Autophagy is the degradation of cytoplasmic material through the lysosomal pathway. One of the most studied autophagy-related proteins is LC3. Despite growing evidence that LC3 is enriched in the nucleus, its nuclear role is poorly understood. Here, we show that Drosophila Atg8a protein, homologous to mammalian LC3, interacts with the transcription factor Sequoia in a LIR motif-dependent manner. We show that Sequoia depletion induces autophagy in nutrient-rich conditions through the enhanced expression of autophagy genes. We show that Atg8a interacts with YL-1, a component of a nuclear acetyltransferase complex, and that it is acetylated in nutrient-rich conditions. We also show that Atg8a interacts with the deacetylase Sir2, which deacetylates Atg8a during starvation to activate autophagy. Our results suggest a mechanism of regulation of the expression of autophagy genes by Atg8a, which is linked to its acetylation status and its interaction with Sequoia, YL-1, and Sir2.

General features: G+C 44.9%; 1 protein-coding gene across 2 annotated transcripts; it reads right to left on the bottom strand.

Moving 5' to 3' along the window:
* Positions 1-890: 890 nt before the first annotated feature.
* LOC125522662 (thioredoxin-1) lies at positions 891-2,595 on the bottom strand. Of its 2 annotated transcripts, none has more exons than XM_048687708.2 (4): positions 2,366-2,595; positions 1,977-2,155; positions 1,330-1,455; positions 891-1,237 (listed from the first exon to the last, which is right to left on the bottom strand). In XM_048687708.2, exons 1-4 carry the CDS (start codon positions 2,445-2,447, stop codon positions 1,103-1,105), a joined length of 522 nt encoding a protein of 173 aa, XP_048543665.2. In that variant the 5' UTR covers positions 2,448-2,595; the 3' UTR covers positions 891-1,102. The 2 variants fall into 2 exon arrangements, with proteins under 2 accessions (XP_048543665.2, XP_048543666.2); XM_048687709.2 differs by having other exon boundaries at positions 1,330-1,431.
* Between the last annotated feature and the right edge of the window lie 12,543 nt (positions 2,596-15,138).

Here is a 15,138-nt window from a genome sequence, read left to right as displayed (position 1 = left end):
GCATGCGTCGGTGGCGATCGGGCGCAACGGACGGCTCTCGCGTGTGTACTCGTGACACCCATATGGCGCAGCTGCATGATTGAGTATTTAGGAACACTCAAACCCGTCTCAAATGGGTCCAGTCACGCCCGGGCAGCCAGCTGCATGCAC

Keywords:  LC3/Atg8; LIR motif; acetylation; autophagy; nucleus; transcription
    DOI:  https://doi.org/10.1016/j.celrep.2020.107695
  30. Cell Mol Life Sci. 2020 May 23.
    Lingelem ABD, Kavaliauskiene S, Halsne R, Klokk TI, Surma MA, Klose C, Skotland T, Sandvig K.
      The membrane lipids diacylglycerol (DAG) and phosphatidic acid (PA) are important second messengers that can regulate membrane transport by recruiting proteins to the membrane and by altering biophysical membrane properties. DAG and PA are involved in the transport from the Golgi apparatus to endosomes, and we have here investigated whether changes in these lipids might be important for regulation of transport to the Golgi using the protein toxin ricin. Modulation of DAG and PA levels using DAG kinase (DGK) and phospholipase D (PLD) inhibitors gave a strong increase in retrograde ricin transport, but had little impact on ricin recycling or degradation. Inhibitor treatment strongly affected the endosome morphology, increasing endosomal tubulation and size. Furthermore, ricin was present in these tubular structures together with proteins known to regulate retrograde transport. Using siRNA to knock down different isoforms of PLD and DGK, we found that several isoforms of PLD and DGK are involved in regulating ricin transport to the Golgi. Finally, by performing lipidomic analysis we found that the DGK inhibitor gave a weak, but expected, increase in DAG levels, while the PLD inhibitor gave a strong and unexpected increase in DAG levels, showing that it is important to perform lipidomic analysis when using inhibitors of lipid metabolism.